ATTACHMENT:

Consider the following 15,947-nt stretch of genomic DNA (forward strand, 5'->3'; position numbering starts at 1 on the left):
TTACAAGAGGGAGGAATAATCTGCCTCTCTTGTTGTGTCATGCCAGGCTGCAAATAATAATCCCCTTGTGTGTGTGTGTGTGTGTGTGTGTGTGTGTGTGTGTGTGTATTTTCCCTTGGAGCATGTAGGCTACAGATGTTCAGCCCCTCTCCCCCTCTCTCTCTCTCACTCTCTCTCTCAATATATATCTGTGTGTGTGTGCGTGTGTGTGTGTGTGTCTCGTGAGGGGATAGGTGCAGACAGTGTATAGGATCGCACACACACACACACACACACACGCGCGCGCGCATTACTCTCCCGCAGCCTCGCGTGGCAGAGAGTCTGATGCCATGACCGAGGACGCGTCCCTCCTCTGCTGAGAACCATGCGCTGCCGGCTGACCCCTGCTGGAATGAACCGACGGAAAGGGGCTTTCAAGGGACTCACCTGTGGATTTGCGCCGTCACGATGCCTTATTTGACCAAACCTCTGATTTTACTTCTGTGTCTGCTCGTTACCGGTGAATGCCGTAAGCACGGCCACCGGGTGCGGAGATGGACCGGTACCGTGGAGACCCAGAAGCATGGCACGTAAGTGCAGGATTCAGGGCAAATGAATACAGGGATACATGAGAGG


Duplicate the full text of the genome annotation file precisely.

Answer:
Consider the following 15,947-nt stretch of genomic DNA (forward strand, 5'->3'; position numbering starts at 1 on the left):
TTACAAGAGGGAGGAATAATCTGCCTCTCTTGTTGTGTCATGCCAGGCTGCAAATAATAATCCCCTTGTGTGTGTGTGTGTGTGTGTGTGTGTGTGTGTGTGTGTGTATTTTCCCTTGGAGCATGTAGGCTACAGATGTTCAGCCCCTCTCCCCCTCTCTCTCTCTCACTCTCTCTCTCAATATATATCTGTGTGTGTGTGCGTGTGTGTGTGTGTGTCTCGTGAGGGGATAGGTGCAGACAGTGTATAGGATCGCACACACACACACACACACACACGCGCGCGCGCATTACTCTCCCGCAGCCTCGCGTGGCAGAGAGTCTGATGCCATGACCGAGGACGCGTCCCTCCTCTGCTGAGAACCATGCGCTGCCGGCTGACCCCTGCTGGAATGAACCGACGGAAAGGGGCTTTCAAGGGACTCACCTGTGGATTTGCGCCGTCACGATGCCTTATTTGACCAAACCTCTGATTTTACTTCTGTGTCTGCTCGTTACCGGTGAATGCCGTAAGCACGGCCACCGGGTGCGGAGATGGACCGGTACCGTGGAGACCCAGAAGCATGGCACGTAAGTGCAGGATTCAGGGCAAATGAATACAGGGATACATGAGAGG